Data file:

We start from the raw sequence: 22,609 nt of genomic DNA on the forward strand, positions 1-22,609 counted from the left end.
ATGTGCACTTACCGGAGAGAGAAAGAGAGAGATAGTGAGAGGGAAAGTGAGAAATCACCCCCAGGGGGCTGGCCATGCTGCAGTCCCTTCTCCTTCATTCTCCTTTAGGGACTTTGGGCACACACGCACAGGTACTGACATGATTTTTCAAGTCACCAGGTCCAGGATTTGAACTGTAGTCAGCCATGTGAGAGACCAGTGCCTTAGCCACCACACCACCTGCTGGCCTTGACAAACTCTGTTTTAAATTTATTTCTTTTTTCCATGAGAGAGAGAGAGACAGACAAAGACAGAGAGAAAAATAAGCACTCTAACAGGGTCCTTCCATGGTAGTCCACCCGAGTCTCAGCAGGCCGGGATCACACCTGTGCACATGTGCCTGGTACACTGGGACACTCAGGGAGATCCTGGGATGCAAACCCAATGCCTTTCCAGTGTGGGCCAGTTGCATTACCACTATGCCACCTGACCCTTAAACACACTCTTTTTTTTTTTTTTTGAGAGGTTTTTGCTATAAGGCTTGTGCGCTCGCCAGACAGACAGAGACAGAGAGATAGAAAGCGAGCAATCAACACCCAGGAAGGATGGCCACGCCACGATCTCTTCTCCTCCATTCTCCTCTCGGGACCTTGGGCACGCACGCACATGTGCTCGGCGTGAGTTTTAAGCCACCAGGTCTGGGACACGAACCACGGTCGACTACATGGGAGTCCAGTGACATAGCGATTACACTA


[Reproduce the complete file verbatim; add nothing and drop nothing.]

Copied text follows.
We start from the raw sequence: 22,609 nt of genomic DNA on the forward strand, positions 1-22,609 counted from the left end.
ATGTGCACTTACCGGAGAGAGAAAGAGAGAGATAGTGAGAGGGAAAGTGAGAAATCACCCCCAGGGGGCTGGCCATGCTGCAGTCCCTTCTCCTTCATTCTCCTTTAGGGACTTTGGGCACACACGCACAGGTACTGACATGATTTTTCAAGTCACCAGGTCCAGGATTTGAACTGTAGTCAGCCATGTGAGAGACCAGTGCCTTAGCCACCACACCACCTGCTGGCCTTGACAAACTCTGTTTTAAATTTATTTCTTTTTTCCATGAGAGAGAGAGAGACAGACAAAGACAGAGAGAAAAATAAGCACTCTAACAGGGTCCTTCCATGGTAGTCCACCCGAGTCTCAGCAGGCCGGGATCACACCTGTGCACATGTGCCTGGTACACTGGGACACTCAGGGAGATCCTGGGATGCAAACCCAATGCCTTTCCAGTGTGGGCCAGTTGCATTACCACTATGCCACCTGACCCTTAAACACACTCTTTTTTTTTTTTTTTGAGAGGTTTTTGCTATAAGGCTTGTGCGCTCGCCAGACAGACAGAGACAGAGAGATAGAAAGCGAGCAATCAACACCCAGGAAGGATGGCCACGCCACGATCTCTTCTCCTCCATTCTCCTCTCGGGACCTTGGGCACGCACGCACATGTGCTCGGCGTGAGTTTTAAGCCACCAGGTCTGGGACACGAACCACGGTCGACTACATGGGAGTCCAGTGACATAGCGATTACACTA